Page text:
Lumsden, Sask., gets $1.1M from Ottawa for solar power project
Town's sewage treatment system will use less carbon, thanks to solar panels
Saskatchewan's biggest cities have been steadily adding solar power, but smaller communities like Lumsden are doing it, too.
The town of about 1,800 people nestled in the Qu'Appelle Valley northwest of Regina has installed solar panels as part of an overall upgrade of its sewage treatment system.
$1.1M from federal low-carbon fund
"The wastewater treatment committee worked on a solution to our sewage lagoon problem and we have that solution in place," said Rhonda Phillips, Lumsden town councillor and chair of the committee.
"The solar project is a part of it."
Money for the project was approved a year ago and since then, Phillips says, the committee has been fine-tuning it.
It's ready to go, it's hooked up, it's operational.- Lumsden town councillor Rhonda Phillips
Ottawa has put $1.1 million into the town's solar initiative through its Low Carbon Economy Fund.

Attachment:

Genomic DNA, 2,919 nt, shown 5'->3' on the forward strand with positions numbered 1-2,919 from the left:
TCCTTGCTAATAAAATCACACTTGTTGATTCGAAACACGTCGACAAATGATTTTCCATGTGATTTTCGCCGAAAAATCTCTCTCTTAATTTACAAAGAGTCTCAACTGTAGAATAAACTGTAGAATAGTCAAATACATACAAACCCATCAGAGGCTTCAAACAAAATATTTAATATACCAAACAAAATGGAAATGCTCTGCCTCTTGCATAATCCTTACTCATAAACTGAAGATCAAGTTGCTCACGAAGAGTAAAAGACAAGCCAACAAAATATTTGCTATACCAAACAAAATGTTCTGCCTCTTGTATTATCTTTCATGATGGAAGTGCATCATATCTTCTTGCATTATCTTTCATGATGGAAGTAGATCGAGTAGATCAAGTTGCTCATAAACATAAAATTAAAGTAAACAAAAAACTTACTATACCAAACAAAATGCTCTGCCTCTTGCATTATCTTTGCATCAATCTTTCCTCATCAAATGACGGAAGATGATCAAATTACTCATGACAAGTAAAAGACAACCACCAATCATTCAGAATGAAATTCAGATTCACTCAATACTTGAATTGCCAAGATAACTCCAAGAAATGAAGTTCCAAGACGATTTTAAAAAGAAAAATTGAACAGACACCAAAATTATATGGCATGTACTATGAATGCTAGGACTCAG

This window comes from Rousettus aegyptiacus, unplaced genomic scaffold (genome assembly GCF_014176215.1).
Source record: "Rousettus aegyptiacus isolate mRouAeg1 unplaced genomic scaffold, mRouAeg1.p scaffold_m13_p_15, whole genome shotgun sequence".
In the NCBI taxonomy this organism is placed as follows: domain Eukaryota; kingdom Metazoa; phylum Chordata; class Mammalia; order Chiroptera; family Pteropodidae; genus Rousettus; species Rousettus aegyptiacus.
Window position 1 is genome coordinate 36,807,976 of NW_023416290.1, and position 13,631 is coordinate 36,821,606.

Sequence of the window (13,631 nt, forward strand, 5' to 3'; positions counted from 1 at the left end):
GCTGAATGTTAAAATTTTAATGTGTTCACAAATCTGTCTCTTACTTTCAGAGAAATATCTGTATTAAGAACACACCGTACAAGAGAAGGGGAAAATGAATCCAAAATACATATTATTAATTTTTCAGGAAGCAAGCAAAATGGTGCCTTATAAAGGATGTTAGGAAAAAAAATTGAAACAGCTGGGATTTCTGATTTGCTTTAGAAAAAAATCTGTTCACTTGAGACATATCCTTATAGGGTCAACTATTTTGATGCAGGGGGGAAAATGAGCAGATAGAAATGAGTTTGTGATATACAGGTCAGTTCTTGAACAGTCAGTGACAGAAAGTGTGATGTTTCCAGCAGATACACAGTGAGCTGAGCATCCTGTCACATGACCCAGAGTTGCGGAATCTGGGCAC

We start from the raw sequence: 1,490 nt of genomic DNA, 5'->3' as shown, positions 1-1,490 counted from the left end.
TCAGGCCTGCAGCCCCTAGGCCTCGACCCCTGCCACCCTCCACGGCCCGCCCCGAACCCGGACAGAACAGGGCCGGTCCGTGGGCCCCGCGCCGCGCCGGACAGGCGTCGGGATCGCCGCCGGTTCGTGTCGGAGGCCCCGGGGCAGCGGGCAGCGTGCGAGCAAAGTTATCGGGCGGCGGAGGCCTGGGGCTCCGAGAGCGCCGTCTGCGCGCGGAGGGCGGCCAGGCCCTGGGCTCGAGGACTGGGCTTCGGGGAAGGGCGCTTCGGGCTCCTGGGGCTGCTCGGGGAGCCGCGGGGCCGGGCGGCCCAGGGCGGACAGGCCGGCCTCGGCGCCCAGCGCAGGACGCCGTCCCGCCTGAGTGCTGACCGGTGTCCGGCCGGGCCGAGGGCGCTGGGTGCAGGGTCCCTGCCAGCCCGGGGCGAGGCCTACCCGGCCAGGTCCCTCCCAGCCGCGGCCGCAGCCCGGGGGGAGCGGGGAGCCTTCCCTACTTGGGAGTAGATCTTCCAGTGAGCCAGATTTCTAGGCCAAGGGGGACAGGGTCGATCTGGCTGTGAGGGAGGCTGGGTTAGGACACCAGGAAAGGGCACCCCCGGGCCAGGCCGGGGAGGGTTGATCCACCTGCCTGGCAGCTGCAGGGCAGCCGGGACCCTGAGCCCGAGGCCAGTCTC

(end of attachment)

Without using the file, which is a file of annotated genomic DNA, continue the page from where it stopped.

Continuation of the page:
3 segments to town's solar project
The town currently has three components to its solar project, Phillips said.
"One is the recycling centre and it'll be net zero, it's ready to go, it's hooked up, it's operational," she said. "The solar panels are in, bidirectional meters are in and it's all good."
There will be power for a compactor and a recycling centre, complete with computers, lights and heat.
A second part of the project is a wastewater lift station.
"The solar is in place to operate that station and it will be hooked up within the next two months." Phillips said.
616 kilowatts of solar power
The third component to the project will bring solar power to the new wastewater treatment plant including all of the associated infrastructure.
"Electricity will be provided to it from a very large solar array ... which will have 616 kilowatts of solar [energy]."
Phillips said the large sewage treatment facility component also has batteries so it won't export onto the SaskPower grid.
"Renewable energy will be produced by the solar panels, it'll go and be stored in a big battery system and then the solar panels and the battery are available to run [the] wastewater treatment plant," Phillips said.
She says the panels will provide about two-thirds of the electricity Lumsden needs to run the wastewater treatment plant.
Lower carbon footprint
Over the lifetime of the project, its expected Lumsden will see a cumulative reduction of about 13,200 tonnes of greenhouse gas emissions.
That's equivalent to taking 4,000 cars off the road for one year.